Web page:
~by James McCommons
This review is part of the Green Books Campaign. On November 11, 2009, over 100 bloggers reviewed over 100 great books printed in an environmentally friendly way. The goal is to encourage publishers to get greener and readers to take the environment into consideration when purchasing books. The campaign was organized by Eco-Libris, a company working to green up the book industry by promoting the adoption of green practices, balancing out books by planting trees, and supporting green books. A full list of participating blogs and links to their reviews is available here.
When I first heard about the Green Books Campaign, I was intrigued. I strive to live locally and sustainably, and "green" living is often a part of that. So, it made sense for me to participate--combining "green" with my love of reading. Plus, they had a great list of books to choose from. I ended up with Waiting on a Train: The Embattled Future of Passenger Rail Service by James McCommons (a journalist and instructor at Northern Michigan University). Having only recently been on a train for the first time, and having enjoyed it immensely despite problems and delays, I found myself particularly interested in the subject. McCommons spent a year riding the rails across America in order to research Waiting on a Train; the resulting book is a mix of investigative journalism and travel memoir. Published by Chelsea Green Publishing, the book was included in the campaign because copies are printed on chlorine-free recycled paper (some of it post-consumer-waste) and do not use old-growth forests in their production.
Over the course of a year, McCommons interviewed historians, railroad enthusiasts, politicians, transportation executives, railroad officials, Amtrak staff, fellow passengers, and others about passenger trains in the United States--each person bringing a different perspective to the discussion. McCommons made a point to never rent a car during his travels, using buses, cabs, and occasionally planes to make his connections, showing just how difficult it is to get around without a car in the U.S. He also showed how difficult Americans' dependency on cars will be to change, but that creating a reliable passenger rail system would be a huge step in the right direction. In addition to relating his experiences traveling by train, he also delved into the history and politics surround passenger train services and Amtrak. He also made a point to visit different areas of the country exhibiting some of the best and the worst passenger rail services that America has to offer. McCommons was able to remain predominantly objective in Waiting for a Train even if the narrative wasn't always very linear and was somewhat repetitive, but the chapters are short, approachable, and easily digested.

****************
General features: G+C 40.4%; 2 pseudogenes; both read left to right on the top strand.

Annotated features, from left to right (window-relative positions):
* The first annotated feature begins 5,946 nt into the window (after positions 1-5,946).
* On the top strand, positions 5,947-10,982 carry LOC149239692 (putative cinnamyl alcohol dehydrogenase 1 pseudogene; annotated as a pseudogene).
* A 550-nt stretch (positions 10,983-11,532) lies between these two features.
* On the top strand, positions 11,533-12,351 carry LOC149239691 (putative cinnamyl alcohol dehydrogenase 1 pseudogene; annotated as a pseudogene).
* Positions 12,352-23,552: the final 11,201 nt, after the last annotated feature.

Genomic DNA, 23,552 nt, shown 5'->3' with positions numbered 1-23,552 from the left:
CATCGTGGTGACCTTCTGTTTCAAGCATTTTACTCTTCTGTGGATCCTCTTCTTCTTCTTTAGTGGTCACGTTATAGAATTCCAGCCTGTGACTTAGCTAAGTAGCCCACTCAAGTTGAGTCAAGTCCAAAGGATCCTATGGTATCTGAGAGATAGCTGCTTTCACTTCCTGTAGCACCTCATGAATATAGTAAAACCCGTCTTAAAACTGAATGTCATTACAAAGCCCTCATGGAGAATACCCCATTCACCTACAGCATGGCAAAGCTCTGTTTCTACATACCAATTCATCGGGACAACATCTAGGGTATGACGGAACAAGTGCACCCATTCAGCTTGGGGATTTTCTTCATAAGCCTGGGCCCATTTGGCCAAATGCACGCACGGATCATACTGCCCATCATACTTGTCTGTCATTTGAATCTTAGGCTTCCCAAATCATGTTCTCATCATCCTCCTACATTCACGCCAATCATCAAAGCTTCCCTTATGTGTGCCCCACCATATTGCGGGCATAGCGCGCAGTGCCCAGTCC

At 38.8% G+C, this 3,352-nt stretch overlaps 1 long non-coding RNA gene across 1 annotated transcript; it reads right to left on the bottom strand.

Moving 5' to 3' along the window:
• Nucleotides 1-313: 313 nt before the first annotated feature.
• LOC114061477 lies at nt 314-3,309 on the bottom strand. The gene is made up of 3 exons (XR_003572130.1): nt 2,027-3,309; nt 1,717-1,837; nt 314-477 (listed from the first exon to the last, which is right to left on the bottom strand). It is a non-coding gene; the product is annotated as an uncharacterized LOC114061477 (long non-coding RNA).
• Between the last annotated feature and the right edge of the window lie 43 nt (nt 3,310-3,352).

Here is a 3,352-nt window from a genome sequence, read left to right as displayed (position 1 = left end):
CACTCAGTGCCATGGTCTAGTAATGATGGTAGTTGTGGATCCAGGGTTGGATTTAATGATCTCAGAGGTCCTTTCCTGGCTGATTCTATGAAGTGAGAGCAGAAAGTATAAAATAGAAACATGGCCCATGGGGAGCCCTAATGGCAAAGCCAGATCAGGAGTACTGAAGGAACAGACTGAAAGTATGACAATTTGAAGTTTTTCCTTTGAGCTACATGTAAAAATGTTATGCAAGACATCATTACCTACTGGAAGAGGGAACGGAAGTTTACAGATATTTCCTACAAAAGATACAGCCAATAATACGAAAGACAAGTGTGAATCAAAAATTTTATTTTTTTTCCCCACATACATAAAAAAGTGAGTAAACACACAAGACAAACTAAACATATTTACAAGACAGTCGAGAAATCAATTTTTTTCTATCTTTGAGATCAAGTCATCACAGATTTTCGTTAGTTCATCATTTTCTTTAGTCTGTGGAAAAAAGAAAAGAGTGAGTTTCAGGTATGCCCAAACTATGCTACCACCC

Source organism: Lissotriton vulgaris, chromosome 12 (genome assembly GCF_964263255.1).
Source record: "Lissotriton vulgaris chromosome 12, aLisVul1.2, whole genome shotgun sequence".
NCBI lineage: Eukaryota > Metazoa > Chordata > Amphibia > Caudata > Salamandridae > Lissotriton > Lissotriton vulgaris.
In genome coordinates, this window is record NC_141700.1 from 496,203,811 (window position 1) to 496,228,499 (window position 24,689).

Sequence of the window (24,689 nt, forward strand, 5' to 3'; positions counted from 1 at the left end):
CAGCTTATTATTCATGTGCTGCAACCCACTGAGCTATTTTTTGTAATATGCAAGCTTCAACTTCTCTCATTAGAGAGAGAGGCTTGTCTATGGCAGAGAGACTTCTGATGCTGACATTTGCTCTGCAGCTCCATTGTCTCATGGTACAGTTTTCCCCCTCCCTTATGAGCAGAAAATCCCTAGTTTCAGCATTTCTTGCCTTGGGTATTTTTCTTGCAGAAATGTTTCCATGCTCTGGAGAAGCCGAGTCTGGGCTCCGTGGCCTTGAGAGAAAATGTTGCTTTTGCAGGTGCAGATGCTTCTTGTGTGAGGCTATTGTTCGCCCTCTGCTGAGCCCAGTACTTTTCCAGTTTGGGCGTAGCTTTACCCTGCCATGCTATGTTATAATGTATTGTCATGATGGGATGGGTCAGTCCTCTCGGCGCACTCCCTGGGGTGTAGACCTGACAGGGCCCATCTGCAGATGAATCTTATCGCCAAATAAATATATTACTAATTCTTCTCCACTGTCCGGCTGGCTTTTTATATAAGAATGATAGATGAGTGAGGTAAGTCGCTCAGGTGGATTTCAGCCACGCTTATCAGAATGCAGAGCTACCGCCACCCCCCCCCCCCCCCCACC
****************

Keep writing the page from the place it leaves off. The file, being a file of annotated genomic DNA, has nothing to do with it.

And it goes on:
Overall, I enjoyed Waiting on a Train quite a bit. I certainly gained a better understanding of the current state of passenger rail in the United States and how we got to where we are now. It is somewhat surprising to me how quickly the U.S. went from having a rail system envied the world over to having a system that's a rather large embarrassment today. But that just means that there's plenty of room for improvement and fortunately more and more people are interested in making that happen. It will take a lot of work, but it is doable. McCommons handles this quite well in Waiting on a Train--he is not overly optimistic, but he doesn't make the situation feel absolutely hopeless, either. However, the book does seem a bit disjointed in its approach. I did enjoy the travel narrative, but it was sometimes difficult to completely mesh that with the investigative material. Even though McCommons deals heavily with current events, there is plenty of history covered and the book should remain interesting and informative for quite some time. Whether you are interested in current events, politics, trains, or are simply a fan of mass transportation (like I am), then you will probably find McCommons aptly named Waiting on a Train a book to pick up.